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Kids Online Friendships

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Samantha Burleson

on 28 May 2013

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Transcript of Kids Online Friendships

Kids Online Friendships Predators ~Are not discussed in schools
~Not discussed in homes
~Herd about on television, after they abducted children Final Report Ages Seven to Twelve Created By
Burleson Since boys are granted more freedom online at an earlier age than females ... They are
higher at risk for lower self esteem &
becoming a target of predators & cyber bullying
because... It's effecting their verbal and physical confidence Males feel more confident instant messaging & texting apposed to a verbal face-to-face or telephone conversation. They frequently use
& have more
online accounts While
online gaming
kids are also communicating with strangers all around the world They are experiencing
Cyber bullying
at an earlier age More confident
messaging & gaming with the public. They're not taught
how to handle
cyber bullying early enough More susceptible
of adding & befriending
strangers online. Unaware of
online dangers &
predator intentions No one discusses internet safety with them prior to going online Unknowingly
adds a predator Doesn't know what to do
or who to tell
& becomes victimized ~It's the future of teaching in schools.
~Homework & Research.
~Parental Approval
~Entertainment- Movies, Music, Gaming. Kids want social networking sights, cell phones, laptops & etc. to fit in, impress or be excepted by their peers.

The younger the generation, the younger the age requirement for parental approval, for these types of sights. Cyber Bullying Parents don't agree on when or what is age appropriate for children's online activities.
Males are granted more freedom online
at an earlier age putting them higher at
risk of becoming a target of
predators & cyber bullying
Online gaming is dangerous.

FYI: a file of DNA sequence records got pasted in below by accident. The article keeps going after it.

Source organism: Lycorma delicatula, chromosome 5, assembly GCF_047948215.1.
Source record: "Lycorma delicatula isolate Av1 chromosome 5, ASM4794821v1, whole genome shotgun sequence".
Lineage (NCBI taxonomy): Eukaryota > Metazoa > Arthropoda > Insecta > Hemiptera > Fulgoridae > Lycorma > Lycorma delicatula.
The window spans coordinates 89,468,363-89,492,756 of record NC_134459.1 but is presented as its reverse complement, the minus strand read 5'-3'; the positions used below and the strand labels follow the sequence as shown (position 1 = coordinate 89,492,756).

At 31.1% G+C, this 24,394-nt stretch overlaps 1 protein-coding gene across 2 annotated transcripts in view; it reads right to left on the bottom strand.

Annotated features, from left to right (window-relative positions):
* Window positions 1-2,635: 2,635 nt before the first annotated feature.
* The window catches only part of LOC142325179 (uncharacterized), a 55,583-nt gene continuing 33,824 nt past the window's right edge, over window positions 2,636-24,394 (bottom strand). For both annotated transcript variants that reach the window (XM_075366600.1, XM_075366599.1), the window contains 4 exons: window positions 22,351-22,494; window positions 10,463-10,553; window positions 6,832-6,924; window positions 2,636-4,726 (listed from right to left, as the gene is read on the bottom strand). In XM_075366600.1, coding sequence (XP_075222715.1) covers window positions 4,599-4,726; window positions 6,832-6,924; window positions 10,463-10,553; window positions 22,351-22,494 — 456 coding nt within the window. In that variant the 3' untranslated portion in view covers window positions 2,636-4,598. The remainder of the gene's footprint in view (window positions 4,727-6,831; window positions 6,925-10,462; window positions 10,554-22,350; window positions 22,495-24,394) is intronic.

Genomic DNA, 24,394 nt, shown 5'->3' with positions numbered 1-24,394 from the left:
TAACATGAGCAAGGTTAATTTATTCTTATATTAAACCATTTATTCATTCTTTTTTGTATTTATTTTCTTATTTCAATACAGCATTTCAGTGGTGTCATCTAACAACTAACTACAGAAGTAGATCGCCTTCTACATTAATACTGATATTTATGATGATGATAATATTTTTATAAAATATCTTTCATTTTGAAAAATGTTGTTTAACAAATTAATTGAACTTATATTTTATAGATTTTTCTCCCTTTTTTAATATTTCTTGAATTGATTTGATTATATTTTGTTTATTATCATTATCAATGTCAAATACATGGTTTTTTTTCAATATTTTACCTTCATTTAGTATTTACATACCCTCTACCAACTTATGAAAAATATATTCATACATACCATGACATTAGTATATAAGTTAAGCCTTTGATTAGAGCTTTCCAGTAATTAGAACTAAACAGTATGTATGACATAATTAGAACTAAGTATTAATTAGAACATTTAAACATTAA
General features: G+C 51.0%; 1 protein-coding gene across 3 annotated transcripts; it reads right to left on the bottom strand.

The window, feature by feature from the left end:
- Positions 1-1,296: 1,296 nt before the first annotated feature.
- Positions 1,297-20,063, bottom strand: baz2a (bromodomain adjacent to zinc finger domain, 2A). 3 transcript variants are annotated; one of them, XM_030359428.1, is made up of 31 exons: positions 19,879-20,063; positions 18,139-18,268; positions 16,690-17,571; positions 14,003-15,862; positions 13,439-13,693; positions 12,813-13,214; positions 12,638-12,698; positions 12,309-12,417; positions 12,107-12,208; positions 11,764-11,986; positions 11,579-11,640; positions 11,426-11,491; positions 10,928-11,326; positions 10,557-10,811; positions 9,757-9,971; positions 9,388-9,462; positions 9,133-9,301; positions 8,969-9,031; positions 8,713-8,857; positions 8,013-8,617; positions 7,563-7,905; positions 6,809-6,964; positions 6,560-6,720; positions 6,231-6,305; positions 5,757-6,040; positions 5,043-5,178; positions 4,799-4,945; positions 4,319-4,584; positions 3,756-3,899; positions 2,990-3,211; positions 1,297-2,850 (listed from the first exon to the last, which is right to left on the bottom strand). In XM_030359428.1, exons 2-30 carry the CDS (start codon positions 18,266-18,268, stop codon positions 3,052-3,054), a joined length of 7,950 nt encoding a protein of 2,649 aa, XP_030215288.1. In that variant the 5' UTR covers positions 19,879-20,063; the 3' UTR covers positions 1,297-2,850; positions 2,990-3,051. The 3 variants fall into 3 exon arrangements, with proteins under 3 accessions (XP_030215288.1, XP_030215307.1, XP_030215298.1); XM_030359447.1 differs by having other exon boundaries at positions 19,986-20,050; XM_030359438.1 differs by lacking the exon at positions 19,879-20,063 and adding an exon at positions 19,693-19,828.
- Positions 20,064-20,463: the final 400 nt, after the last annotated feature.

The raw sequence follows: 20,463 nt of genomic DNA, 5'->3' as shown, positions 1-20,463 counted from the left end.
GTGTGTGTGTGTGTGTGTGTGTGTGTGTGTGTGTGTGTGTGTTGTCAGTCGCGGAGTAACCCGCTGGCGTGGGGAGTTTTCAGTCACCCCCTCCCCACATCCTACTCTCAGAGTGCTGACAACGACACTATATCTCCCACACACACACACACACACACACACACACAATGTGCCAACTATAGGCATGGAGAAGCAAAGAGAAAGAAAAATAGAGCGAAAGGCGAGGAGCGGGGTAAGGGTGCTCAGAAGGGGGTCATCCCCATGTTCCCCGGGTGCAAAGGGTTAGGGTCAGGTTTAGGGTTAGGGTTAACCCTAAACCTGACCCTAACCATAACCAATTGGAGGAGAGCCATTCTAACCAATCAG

Girls have about two close friends whereas
boys have about seven.
Predators are not spoken of enough.
Cyber bullying happens at all ages. Comparing Gender & Age All have Facebook
Parents didn't speak of internet safety with them
Little to no knowledge of Predators
An adult originally created their online accounts
Adults have access to accounts
Play Facebook games
Feel they should intervene when they see cyber bullying Oldest Male Youngest Male Youngest Female Oldest Female Have personal smartphone/ iPod touch
Seen cyber bulling, among female peers most frequently
Have been in the middle of friends fighting Generally use Facebook for gaming
does not use status updates or the like option acquired facebook
at an early age
No regular guidance over accounts
Use Facebook more frequently
Have been cyber bullied
Recent contacts consist mostly of friends
Have about 7 close friends Contact list consist mostly of relatives with only two friends
Have two closest friends
Prefer verbal face-to-face conversations
Frequent parental control over account Mother doesn't
allow her on Facebook Attended school cyber bullying assembly Wanted Facebook to fit in
Have self images
Acquired account at age ten Has unknown contacts.
Has multiple accounts, Facebook, Instagram, gaming accounts No knowledge of the terms cyber bullying or predators.
Has regular access to internet from smartphone an laptop Parents made account without them asking for it
No self images It seems parents are heavily relying on the schools to educate their children about online predators and cyber bullying.
The schools do make an effort to educating students on cyber bullying.
Parents need to discuss their expectations of their children's online activities before granting them the opportunity to abuse the web or letting the web abuse them Why are Kids Online? Typical methods of online predators:

Find kids through social networking, blogs, chat rooms, instant messaging, often using information in their targets’
personal profiles.

May impersonate as a child to convince minors to meet with them.

Seduce their targets by grooming them through attention, flattery, affection, kindness, and even gifts. These types of manipulation will cause kids to lose their sense of awareness, and help the predators get from bad intentions to sexual exploitation.

Begins conversations about the latest music, hobbies, fashion, etc. that are likely to interest kids.

Looks for children that are emotionally vulnerable due to problems at school or home. Example, through status updates.
~Creates a manipulative friendship by listening and
sympathizing with kids about their problems, taking
the kids side verse the parent or teacher.

~After establishing friendship and trust a predator will
gradually introduce sexual content into conversations
or show sexually explicit material that may even
involve children engaging in sexual activity – in order
to convince kids that this type of behavior is acceptable.

~If the child tries to cut off communication, predators
scare the child into continuing the relationship by
convincing them that they will tell their parents what
they have been doing online and that they have viewed
pornographic pictures, etc. Teach kids to be S.M.A.R.T online
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